Empire of Light is Ward’s latest evolution, then. The film is set in the early Eighties in Margate, where Hilary (Colman), a manager at a local cinema, struggles with depression. Ward plays Stephen, a cheerful young man who joins the cinema’s ragtag group of employees and whose vigour and compassion strike a match in Hilary’s dull life. The two begin a quiet and tender love affair. This, I say to Ward, is another reason why his zoophobia comes as a shock: there is so much else to be nervous about! Namely, shooting a sex scene with a national treasure who happens to be twice his age. “She’s not double my age, Annabel!” Ward jokingly chastises me. He’s right. My maths is off by two years. And, in fact, it was Colman, by her own admission, who was the “mortally embarrassed” one and who credited her younger co-star with helping to ease her nerves. Ward brushes off the compliment with a flick of his wrist. “Olivia says that she was mad nervous, but she was cool,” he shrugs.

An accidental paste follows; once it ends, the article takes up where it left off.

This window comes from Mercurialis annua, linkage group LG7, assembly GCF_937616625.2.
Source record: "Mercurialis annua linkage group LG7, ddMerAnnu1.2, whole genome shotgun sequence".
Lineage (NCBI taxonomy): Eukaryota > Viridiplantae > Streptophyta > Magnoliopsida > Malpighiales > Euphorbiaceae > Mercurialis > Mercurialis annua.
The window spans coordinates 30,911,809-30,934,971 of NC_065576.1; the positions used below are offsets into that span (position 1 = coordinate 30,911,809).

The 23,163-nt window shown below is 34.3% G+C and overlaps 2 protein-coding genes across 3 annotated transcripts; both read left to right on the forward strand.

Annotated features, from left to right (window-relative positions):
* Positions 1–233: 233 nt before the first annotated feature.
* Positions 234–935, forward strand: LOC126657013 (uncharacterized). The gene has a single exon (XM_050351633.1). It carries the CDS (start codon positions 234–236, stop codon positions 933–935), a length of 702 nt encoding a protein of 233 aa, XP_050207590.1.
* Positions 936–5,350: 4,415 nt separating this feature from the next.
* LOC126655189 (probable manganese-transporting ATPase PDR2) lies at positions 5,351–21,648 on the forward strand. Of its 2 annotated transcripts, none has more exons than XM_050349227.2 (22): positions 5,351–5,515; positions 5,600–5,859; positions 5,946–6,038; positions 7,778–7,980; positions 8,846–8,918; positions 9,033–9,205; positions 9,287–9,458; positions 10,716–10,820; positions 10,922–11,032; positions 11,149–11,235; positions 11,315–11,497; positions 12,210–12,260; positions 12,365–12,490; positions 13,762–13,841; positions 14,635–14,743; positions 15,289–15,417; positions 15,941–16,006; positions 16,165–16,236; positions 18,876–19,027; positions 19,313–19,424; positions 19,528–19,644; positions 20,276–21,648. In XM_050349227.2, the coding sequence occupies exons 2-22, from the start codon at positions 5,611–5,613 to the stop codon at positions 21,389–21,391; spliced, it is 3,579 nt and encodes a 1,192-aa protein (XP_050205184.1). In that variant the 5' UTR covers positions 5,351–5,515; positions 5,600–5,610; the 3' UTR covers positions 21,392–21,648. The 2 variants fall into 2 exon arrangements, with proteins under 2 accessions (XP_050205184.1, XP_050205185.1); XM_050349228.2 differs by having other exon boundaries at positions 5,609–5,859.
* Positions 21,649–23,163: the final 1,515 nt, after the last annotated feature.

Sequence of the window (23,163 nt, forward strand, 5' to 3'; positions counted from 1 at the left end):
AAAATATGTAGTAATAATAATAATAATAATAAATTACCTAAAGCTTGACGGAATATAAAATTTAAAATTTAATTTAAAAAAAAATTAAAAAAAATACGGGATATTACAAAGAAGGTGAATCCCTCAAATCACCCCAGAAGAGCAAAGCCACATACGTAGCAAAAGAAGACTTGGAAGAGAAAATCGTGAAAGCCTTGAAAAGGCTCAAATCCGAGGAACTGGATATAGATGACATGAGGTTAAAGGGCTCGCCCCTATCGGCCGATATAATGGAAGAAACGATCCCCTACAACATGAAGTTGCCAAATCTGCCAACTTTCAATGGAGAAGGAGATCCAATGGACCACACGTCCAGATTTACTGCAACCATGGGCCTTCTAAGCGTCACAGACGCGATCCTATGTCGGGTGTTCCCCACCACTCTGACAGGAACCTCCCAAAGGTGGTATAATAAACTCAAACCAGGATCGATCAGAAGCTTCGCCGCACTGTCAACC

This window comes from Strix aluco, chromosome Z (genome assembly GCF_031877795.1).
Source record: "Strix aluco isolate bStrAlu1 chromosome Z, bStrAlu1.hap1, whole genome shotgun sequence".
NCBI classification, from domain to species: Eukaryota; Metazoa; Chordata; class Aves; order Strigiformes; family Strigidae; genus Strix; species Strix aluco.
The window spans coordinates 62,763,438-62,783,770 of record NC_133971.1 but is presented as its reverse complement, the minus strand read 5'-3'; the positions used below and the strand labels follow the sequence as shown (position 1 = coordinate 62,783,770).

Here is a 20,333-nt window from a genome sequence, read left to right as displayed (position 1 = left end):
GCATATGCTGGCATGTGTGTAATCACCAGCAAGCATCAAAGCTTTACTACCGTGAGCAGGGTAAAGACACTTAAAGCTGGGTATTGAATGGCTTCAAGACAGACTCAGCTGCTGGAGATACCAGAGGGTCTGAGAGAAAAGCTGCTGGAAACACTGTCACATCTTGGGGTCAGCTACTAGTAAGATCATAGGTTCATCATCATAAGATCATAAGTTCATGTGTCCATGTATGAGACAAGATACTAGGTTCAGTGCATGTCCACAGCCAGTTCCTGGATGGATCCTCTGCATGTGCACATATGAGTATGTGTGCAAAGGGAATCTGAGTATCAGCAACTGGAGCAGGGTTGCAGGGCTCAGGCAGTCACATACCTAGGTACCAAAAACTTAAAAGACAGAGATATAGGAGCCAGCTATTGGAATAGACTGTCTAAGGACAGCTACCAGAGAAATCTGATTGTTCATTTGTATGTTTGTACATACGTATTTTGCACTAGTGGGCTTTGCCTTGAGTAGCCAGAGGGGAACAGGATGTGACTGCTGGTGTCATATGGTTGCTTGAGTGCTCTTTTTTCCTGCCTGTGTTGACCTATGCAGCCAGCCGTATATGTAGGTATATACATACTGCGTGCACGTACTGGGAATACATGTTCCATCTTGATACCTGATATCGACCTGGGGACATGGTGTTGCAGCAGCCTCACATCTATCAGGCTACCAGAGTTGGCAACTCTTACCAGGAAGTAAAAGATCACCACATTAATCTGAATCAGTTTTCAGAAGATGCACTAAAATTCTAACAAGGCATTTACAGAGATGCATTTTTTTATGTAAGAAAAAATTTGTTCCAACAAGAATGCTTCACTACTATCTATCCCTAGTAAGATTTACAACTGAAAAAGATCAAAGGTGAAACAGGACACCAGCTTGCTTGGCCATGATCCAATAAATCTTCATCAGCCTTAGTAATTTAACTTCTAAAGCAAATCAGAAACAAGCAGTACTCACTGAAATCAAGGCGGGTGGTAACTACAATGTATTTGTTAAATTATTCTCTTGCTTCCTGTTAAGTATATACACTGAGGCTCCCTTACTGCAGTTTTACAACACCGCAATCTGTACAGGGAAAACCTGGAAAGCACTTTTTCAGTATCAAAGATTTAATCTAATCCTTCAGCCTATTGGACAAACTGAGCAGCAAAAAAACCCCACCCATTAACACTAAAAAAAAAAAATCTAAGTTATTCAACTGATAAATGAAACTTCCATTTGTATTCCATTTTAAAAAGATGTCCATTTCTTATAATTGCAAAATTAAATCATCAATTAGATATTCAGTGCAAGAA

Ward came to the scene confident; this wasn’t his first time. “I’d done sex scenes before, with an older woman as well in Top Boy, so I understood what that was,” he says. Still, though, “I did get nervous when Olivia was nervous, for sure. Before you do a sex scene or even a kissing scene, until you have that first kiss, it’s always going to be a bit awkward.” It took just one session with intimacy coordinator Ita O’Brien before he and Colman felt “absolutely fine” getting up-close and personal. “We figured out what we were comfortable with. Olivia would grab my hands and put them on the places she’s comfortable with me touching so I know I can’t go past that boundary,” says Ward, explaining that he did the same for Colman. “Everything is within our control, which I think is beautiful.”